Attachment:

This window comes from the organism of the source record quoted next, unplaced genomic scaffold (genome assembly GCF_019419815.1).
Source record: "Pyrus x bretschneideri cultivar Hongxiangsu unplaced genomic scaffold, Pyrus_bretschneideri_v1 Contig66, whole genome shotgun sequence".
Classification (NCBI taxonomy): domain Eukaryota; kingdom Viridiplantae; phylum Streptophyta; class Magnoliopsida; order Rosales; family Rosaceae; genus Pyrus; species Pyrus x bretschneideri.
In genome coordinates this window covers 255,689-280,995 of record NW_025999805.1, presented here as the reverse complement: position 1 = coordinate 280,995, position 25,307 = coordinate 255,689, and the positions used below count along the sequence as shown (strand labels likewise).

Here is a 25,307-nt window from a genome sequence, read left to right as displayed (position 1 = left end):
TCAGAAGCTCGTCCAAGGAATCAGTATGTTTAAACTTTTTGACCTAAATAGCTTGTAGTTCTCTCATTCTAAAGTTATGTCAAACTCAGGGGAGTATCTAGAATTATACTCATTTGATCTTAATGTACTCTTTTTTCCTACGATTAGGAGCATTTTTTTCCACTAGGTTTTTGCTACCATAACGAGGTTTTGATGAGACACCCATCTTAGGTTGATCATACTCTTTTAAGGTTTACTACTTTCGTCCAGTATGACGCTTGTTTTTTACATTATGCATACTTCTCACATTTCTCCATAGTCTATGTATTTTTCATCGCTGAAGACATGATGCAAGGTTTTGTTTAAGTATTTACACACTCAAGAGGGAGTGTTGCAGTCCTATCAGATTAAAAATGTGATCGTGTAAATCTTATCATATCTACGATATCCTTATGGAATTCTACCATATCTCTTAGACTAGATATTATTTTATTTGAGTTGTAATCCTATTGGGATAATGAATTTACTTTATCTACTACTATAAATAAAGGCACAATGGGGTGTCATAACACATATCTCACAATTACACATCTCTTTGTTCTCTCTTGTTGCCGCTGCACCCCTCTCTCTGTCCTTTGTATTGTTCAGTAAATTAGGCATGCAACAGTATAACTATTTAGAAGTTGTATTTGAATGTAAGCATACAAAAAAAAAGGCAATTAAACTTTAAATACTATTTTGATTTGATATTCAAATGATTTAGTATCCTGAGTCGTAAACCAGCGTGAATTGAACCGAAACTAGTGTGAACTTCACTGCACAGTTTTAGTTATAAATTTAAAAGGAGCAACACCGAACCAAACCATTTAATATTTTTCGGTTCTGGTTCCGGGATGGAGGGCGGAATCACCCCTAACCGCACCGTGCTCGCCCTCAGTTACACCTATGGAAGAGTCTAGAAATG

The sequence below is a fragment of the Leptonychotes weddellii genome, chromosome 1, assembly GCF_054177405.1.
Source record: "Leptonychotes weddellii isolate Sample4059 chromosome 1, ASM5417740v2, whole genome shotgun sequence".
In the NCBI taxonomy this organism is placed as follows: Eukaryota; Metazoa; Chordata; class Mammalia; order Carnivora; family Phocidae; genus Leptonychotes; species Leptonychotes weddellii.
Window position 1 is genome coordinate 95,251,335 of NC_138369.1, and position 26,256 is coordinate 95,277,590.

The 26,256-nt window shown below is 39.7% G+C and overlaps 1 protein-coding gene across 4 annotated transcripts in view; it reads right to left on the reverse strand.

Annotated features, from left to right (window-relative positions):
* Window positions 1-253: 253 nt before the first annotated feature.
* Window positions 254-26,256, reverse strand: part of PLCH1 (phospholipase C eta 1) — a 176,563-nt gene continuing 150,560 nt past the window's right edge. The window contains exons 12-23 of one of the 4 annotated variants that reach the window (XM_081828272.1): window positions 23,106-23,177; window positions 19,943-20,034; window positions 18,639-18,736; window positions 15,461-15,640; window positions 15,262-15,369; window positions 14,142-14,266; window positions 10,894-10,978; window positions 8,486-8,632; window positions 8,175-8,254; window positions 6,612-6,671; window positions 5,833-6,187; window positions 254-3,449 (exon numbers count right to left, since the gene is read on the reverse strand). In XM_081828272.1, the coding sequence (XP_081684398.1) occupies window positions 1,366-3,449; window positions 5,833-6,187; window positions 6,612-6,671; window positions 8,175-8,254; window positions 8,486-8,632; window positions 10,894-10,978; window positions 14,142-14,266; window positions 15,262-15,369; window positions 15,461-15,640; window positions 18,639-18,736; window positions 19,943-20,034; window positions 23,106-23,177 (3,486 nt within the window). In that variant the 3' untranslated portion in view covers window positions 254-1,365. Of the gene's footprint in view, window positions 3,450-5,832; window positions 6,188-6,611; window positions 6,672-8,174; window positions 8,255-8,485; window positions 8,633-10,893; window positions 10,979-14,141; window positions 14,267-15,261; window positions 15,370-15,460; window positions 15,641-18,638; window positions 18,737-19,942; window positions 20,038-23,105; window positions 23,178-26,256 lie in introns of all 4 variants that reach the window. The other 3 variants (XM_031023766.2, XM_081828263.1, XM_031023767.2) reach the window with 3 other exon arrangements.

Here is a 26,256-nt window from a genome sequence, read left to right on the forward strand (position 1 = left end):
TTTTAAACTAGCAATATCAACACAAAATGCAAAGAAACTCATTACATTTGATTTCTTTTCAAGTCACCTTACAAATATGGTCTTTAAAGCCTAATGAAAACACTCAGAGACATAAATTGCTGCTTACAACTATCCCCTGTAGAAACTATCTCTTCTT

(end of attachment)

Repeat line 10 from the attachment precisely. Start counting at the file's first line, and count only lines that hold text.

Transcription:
Window position 1 is genome coordinate 95,251,335 of NC_138369.1, and position 26,256 is coordinate 95,277,590.